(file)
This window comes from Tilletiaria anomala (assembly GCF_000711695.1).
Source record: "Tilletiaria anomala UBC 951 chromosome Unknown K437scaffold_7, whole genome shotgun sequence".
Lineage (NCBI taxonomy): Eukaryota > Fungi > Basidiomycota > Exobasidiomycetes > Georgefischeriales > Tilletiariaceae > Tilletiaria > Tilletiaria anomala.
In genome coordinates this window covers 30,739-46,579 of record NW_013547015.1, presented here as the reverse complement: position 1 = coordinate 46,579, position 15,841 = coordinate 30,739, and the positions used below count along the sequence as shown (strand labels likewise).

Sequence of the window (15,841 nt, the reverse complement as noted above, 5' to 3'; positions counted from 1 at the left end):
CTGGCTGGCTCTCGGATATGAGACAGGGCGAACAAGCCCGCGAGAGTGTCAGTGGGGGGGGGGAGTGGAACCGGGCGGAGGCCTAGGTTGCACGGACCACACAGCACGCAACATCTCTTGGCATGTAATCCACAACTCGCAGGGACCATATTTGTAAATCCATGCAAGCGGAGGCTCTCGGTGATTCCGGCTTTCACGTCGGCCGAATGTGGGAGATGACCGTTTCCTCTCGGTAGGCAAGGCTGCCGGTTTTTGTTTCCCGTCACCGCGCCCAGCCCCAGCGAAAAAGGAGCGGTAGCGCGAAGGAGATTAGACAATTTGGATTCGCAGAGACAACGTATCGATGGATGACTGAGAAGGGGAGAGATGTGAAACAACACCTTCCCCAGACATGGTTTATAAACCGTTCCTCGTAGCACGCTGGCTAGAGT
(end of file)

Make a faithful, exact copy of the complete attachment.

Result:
This window comes from Tilletiaria anomala (assembly GCF_000711695.1).
Source record: "Tilletiaria anomala UBC 951 chromosome Unknown K437scaffold_7, whole genome shotgun sequence".
Lineage (NCBI taxonomy): Eukaryota > Fungi > Basidiomycota > Exobasidiomycetes > Georgefischeriales > Tilletiariaceae > Tilletiaria > Tilletiaria anomala.
In genome coordinates this window covers 30,739-46,579 of record NW_013547015.1, presented here as the reverse complement: position 1 = coordinate 46,579, position 15,841 = coordinate 30,739, and the positions used below count along the sequence as shown (strand labels likewise).

Sequence of the window (15,841 nt, the reverse complement as noted above, 5' to 3'; positions counted from 1 at the left end):
CTGGCTGGCTCTCGGATATGAGACAGGGCGAACAAGCCCGCGAGAGTGTCAGTGGGGGGGGGGAGTGGAACCGGGCGGAGGCCTAGGTTGCACGGACCACACAGCACGCAACATCTCTTGGCATGTAATCCACAACTCGCAGGGACCATATTTGTAAATCCATGCAAGCGGAGGCTCTCGGTGATTCCGGCTTTCACGTCGGCCGAATGTGGGAGATGACCGTTTCCTCTCGGTAGGCAAGGCTGCCGGTTTTTGTTTCCCGTCACCGCGCCCAGCCCCAGCGAAAAAGGAGCGGTAGCGCGAAGGAGATTAGACAATTTGGATTCGCAGAGACAACGTATCGATGGATGACTGAGAAGGGGAGAGATGTGAAACAACACCTTCCCCAGACATGGTTTATAAACCGTTCCTCGTAGCACGCTGGCTAGAGT